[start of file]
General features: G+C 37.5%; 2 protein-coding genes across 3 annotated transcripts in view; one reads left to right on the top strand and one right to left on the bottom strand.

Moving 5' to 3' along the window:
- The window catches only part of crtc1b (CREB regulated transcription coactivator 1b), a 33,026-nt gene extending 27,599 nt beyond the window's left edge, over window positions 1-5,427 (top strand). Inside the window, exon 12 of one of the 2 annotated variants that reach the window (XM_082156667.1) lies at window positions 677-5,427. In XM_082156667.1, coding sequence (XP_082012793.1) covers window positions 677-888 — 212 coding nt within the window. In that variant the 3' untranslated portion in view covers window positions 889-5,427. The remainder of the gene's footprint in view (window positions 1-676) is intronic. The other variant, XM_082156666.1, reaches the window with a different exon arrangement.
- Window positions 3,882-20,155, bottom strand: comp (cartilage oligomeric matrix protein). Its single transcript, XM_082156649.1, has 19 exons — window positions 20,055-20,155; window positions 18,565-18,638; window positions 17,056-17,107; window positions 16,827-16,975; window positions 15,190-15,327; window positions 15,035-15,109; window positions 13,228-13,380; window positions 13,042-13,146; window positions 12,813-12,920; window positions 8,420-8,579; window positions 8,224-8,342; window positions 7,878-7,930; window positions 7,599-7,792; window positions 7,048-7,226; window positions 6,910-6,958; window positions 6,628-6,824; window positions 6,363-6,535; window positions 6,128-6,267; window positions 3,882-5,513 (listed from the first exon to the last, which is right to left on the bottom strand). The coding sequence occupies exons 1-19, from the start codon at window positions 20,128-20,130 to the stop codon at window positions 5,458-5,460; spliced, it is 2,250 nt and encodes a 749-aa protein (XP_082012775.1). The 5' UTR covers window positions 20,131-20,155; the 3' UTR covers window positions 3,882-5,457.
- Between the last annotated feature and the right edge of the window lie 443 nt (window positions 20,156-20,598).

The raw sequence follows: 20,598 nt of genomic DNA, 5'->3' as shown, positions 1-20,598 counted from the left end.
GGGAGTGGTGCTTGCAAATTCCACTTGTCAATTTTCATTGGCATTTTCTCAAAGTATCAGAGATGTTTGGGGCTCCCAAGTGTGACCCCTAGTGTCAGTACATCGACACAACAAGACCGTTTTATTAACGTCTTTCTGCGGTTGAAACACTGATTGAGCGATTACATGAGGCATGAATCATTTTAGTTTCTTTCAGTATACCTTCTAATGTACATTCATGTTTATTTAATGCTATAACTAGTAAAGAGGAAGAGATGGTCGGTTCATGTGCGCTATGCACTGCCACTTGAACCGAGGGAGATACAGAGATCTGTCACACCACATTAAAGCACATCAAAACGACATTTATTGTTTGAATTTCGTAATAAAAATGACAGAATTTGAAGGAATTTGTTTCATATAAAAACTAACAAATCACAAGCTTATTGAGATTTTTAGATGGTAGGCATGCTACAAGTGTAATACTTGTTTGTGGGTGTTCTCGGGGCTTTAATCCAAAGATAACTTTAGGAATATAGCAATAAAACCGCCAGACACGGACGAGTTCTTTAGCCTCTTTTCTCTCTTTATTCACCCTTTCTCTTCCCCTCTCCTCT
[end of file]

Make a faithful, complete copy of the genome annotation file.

General features: G+C 37.5%; 2 protein-coding genes across 3 annotated transcripts in view; one reads left to right on the top strand and one right to left on the bottom strand.

Moving 5' to 3' along the window:
- The window catches only part of crtc1b (CREB regulated transcription coactivator 1b), a 33,026-nt gene extending 27,599 nt beyond the window's left edge, over window positions 1-5,427 (top strand). Inside the window, exon 12 of one of the 2 annotated variants that reach the window (XM_082156667.1) lies at window positions 677-5,427. In XM_082156667.1, coding sequence (XP_082012793.1) covers window positions 677-888 — 212 coding nt within the window. In that variant the 3' untranslated portion in view covers window positions 889-5,427. The remainder of the gene's footprint in view (window positions 1-676) is intronic. The other variant, XM_082156666.1, reaches the window with a different exon arrangement.
- Window positions 3,882-20,155, bottom strand: comp (cartilage oligomeric matrix protein). Its single transcript, XM_082156649.1, has 19 exons — window positions 20,055-20,155; window positions 18,565-18,638; window positions 17,056-17,107; window positions 16,827-16,975; window positions 15,190-15,327; window positions 15,035-15,109; window positions 13,228-13,380; window positions 13,042-13,146; window positions 12,813-12,920; window positions 8,420-8,579; window positions 8,224-8,342; window positions 7,878-7,930; window positions 7,599-7,792; window positions 7,048-7,226; window positions 6,910-6,958; window positions 6,628-6,824; window positions 6,363-6,535; window positions 6,128-6,267; window positions 3,882-5,513 (listed from the first exon to the last, which is right to left on the bottom strand). The coding sequence occupies exons 1-19, from the start codon at window positions 20,128-20,130 to the stop codon at window positions 5,458-5,460; spliced, it is 2,250 nt and encodes a 749-aa protein (XP_082012775.1). The 5' UTR covers window positions 20,131-20,155; the 3' UTR covers window positions 3,882-5,457.
- Between the last annotated feature and the right edge of the window lie 443 nt (window positions 20,156-20,598).

The raw sequence follows: 20,598 nt of genomic DNA, 5'->3' as shown, positions 1-20,598 counted from the left end.
GGGAGTGGTGCTTGCAAATTCCACTTGTCAATTTTCATTGGCATTTTCTCAAAGTATCAGAGATGTTTGGGGCTCCCAAGTGTGACCCCTAGTGTCAGTACATCGACACAACAAGACCGTTTTATTAACGTCTTTCTGCGGTTGAAACACTGATTGAGCGATTACATGAGGCATGAATCATTTTAGTTTCTTTCAGTATACCTTCTAATGTACATTCATGTTTATTTAATGCTATAACTAGTAAAGAGGAAGAGATGGTCGGTTCATGTGCGCTATGCACTGCCACTTGAACCGAGGGAGATACAGAGATCTGTCACACCACATTAAAGCACATCAAAACGACATTTATTGTTTGAATTTCGTAATAAAAATGACAGAATTTGAAGGAATTTGTTTCATATAAAAACTAACAAATCACAAGCTTATTGAGATTTTTAGATGGTAGGCATGCTACAAGTGTAATACTTGTTTGTGGGTGTTCTCGGGGCTTTAATCCAAAGATAACTTTAGGAATATAGCAATAAAACCGCCAGACACGGACGAGTTCTTTAGCCTCTTTTCTCTCTTTATTCACCCTTTCTCTTCCCCTCTCCTCT